Rainwater Management in the 21st Century: "What Drives a Successful Model?" is explained by Dr. Charles Rowney

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What Are the Major Issues? 

At the 2011 Water Balance Model Partners Forum hosted by Metro Vancouver, Dr. Charles Rowney reviewed the implications of computing technology decisions. In the 1980s, he developed the QUALHYMO calculation engine for the Ontario Ministry of Environment. Respected internationally, Dr. Rowney is the Scientific Authority for the Water Balance Model(WBM).

The graphic shown above “….is a distillation and synthesis of conversations with several hundred people from all around the world who are experienced modellers. Within this group are individuals who I consider to be the premier people in their field. When we discussed the question – what are the major issues? – seven themes emerged,” stated Dr. Rowney. In order of priority, they are:

1.   Meeting Data Needs
2.   Inadequate Problem Formulation
3.   Time / Money
4.   State of Practice
5.   Understanding
6.   Questionable Need
7.   Forecast Condition

“What is interesting about this synthesis of an engine as compared with the framework that is the WBM is that these seven impediments are tackled head-on.” 


Meeting Data Needs

“The number one point of pain is meeting data needs. We have all heard the stories about a model such as HSPF with 30 or 40 parameters to adjust, and the best curve-fitting engine in the world, but we can’t find the data. We can’t make it work.”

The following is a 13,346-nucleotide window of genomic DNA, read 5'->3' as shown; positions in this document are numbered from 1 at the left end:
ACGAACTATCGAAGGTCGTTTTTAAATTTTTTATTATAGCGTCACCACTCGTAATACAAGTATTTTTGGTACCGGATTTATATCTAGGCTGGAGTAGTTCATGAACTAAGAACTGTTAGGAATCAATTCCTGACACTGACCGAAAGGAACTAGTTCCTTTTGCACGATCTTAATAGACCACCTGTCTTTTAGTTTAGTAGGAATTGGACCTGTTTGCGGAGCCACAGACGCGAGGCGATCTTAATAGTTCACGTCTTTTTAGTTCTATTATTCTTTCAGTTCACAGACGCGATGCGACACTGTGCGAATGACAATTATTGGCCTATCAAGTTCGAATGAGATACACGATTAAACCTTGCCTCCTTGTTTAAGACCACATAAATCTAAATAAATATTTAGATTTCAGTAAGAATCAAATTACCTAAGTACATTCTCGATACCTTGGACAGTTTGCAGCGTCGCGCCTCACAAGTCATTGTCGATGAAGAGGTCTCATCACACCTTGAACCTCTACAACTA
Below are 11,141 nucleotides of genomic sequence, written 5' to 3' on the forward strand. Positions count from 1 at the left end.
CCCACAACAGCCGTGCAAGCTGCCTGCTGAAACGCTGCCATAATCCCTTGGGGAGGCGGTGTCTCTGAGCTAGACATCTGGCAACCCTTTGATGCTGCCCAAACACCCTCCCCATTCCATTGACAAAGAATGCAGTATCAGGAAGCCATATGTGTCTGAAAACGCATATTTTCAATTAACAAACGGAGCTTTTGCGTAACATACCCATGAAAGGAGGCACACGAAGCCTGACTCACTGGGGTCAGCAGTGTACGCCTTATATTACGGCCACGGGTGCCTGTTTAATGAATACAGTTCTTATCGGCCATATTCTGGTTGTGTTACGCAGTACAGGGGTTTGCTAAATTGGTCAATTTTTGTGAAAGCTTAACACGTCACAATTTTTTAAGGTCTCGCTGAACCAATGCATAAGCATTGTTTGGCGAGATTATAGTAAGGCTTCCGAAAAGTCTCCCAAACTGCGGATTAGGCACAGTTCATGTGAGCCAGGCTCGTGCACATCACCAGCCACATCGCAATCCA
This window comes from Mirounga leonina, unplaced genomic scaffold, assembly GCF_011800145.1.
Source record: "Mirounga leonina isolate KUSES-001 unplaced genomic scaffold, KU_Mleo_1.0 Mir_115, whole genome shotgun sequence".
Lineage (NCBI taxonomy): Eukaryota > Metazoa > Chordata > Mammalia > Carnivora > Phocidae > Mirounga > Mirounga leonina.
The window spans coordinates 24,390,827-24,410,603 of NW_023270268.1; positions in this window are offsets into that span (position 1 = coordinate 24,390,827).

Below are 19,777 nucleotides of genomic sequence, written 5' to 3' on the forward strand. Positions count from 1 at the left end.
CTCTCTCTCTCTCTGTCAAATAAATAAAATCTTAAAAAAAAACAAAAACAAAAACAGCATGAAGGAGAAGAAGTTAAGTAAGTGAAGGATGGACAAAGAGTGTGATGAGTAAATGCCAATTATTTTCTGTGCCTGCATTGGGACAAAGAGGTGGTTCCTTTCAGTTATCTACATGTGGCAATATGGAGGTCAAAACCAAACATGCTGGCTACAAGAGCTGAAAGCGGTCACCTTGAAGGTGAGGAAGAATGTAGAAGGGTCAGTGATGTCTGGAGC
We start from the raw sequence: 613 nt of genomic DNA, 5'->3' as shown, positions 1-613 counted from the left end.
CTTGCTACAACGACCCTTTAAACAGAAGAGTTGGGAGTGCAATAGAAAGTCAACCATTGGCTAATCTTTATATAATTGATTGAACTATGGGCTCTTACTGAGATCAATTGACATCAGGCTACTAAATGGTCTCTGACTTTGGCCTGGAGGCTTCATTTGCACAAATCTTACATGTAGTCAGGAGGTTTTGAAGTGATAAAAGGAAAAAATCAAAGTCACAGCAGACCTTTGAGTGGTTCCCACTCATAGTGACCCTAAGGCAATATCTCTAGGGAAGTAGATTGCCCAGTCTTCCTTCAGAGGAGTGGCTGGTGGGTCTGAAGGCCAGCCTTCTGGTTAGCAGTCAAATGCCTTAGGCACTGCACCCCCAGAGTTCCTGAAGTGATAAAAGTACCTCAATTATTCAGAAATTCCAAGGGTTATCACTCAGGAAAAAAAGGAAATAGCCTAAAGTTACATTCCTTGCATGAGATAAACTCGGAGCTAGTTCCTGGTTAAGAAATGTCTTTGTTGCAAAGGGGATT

“If we take what we as a community know is required, the data needs to get to the end-point within the WBM are just minimal. They are no less than is needed; but they are no more than is needed. When you think about what is happening with this Water Balance tool in terms of consistency, and in terms of what you might call a consensus standard and agreed approach, it is formulating the problem in a way that is technically defendable…and that is workable.”

“What we doing with the WBM is exciting. It is a direct attack on what it takes to get the answers. We are evolving the state of practice.  BC is the only place I know of where there is a link between the applied practice and climate change, and what are we going to do to make this a routine part of our analysis,” summarized Dr. Rowney.



The foregoing is extracted from a guidance document released by the Partnership for Water Sustainability in November 2011. To download a copy, click on Primer on Urban Watershed Modelling to Inform Local Government Decision Processes.






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